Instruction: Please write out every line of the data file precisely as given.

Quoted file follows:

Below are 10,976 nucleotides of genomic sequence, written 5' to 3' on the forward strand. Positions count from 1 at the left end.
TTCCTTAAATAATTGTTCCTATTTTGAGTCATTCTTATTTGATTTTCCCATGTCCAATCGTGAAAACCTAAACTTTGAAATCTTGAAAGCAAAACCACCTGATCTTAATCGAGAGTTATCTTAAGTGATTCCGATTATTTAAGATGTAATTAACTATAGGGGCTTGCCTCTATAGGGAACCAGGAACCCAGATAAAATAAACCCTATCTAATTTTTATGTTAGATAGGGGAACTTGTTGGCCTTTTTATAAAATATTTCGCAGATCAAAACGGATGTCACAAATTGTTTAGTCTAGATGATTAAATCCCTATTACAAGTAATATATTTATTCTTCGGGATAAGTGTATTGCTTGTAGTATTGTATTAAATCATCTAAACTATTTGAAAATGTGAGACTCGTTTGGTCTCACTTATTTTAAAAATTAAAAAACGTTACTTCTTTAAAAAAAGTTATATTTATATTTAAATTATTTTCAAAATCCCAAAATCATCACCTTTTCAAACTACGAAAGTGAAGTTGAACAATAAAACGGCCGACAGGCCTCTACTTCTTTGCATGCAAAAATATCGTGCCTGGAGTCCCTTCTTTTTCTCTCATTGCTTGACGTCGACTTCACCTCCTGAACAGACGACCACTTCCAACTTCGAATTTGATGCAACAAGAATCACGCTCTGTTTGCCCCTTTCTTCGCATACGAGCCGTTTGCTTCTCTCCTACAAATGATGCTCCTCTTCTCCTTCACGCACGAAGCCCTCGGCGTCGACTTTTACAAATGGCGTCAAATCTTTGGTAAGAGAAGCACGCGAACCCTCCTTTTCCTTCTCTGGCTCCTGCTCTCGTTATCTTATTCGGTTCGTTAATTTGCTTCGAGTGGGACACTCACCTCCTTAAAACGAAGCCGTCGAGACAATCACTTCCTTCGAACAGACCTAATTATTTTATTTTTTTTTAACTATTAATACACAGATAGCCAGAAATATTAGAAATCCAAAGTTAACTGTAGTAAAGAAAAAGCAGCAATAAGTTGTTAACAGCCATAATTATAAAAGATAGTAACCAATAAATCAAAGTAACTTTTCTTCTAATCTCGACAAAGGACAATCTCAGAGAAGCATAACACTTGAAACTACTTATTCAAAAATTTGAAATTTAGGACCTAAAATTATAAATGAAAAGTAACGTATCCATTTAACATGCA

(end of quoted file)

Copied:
Below are 10,976 nucleotides of genomic sequence, written 5' to 3' on the forward strand. Positions count from 1 at the left end.
TTCCTTAAATAATTGTTCCTATTTTGAGTCATTCTTATTTGATTTTCCCATGTCCAATCGTGAAAACCTAAACTTTGAAATCTTGAAAGCAAAACCACCTGATCTTAATCGAGAGTTATCTTAAGTGATTCCGATTATTTAAGATGTAATTAACTATAGGGGCTTGCCTCTATAGGGAACCAGGAACCCAGATAAAATAAACCCTATCTAATTTTTATGTTAGATAGGGGAACTTGTTGGCCTTTTTATAAAATATTTCGCAGATCAAAACGGATGTCACAAATTGTTTAGTCTAGATGATTAAATCCCTATTACAAGTAATATATTTATTCTTCGGGATAAGTGTATTGCTTGTAGTATTGTATTAAATCATCTAAACTATTTGAAAATGTGAGACTCGTTTGGTCTCACTTATTTTAAAAATTAAAAAACGTTACTTCTTTAAAAAAAGTTATATTTATATTTAAATTATTTTCAAAATCCCAAAATCATCACCTTTTCAAACTACGAAAGTGAAGTTGAACAATAAAACGGCCGACAGGCCTCTACTTCTTTGCATGCAAAAATATCGTGCCTGGAGTCCCTTCTTTTTCTCTCATTGCTTGACGTCGACTTCACCTCCTGAACAGACGACCACTTCCAACTTCGAATTTGATGCAACAAGAATCACGCTCTGTTTGCCCCTTTCTTCGCATACGAGCCGTTTGCTTCTCTCCTACAAATGATGCTCCTCTTCTCCTTCACGCACGAAGCCCTCGGCGTCGACTTTTACAAATGGCGTCAAATCTTTGGTAAGAGAAGCACGCGAACCCTCCTTTTCCTTCTCTGGCTCCTGCTCTCGTTATCTTATTCGGTTCGTTAATTTGCTTCGAGTGGGACACTCACCTCCTTAAAACGAAGCCGTCGAGACAATCACTTCCTTCGAACAGACCTAATTATTTTATTTTTTTTTAACTATTAATACACAGATAGCCAGAAATATTAGAAATCCAAAGTTAACTGTAGTAAAGAAAAAGCAGCAATAAGTTGTTAACAGCCATAATTATAAAAGATAGTAACCAATAAATCAAAGTAACTTTTCTTCTAATCTCGACAAAGGACAATCTCAGAGAAGCATAACACTTGAAACTACTTATTCAAAAATTTGAAATTTAGGACCTAAAATTATAAATGAAAAGTAACGTATCCATTTAACATGCA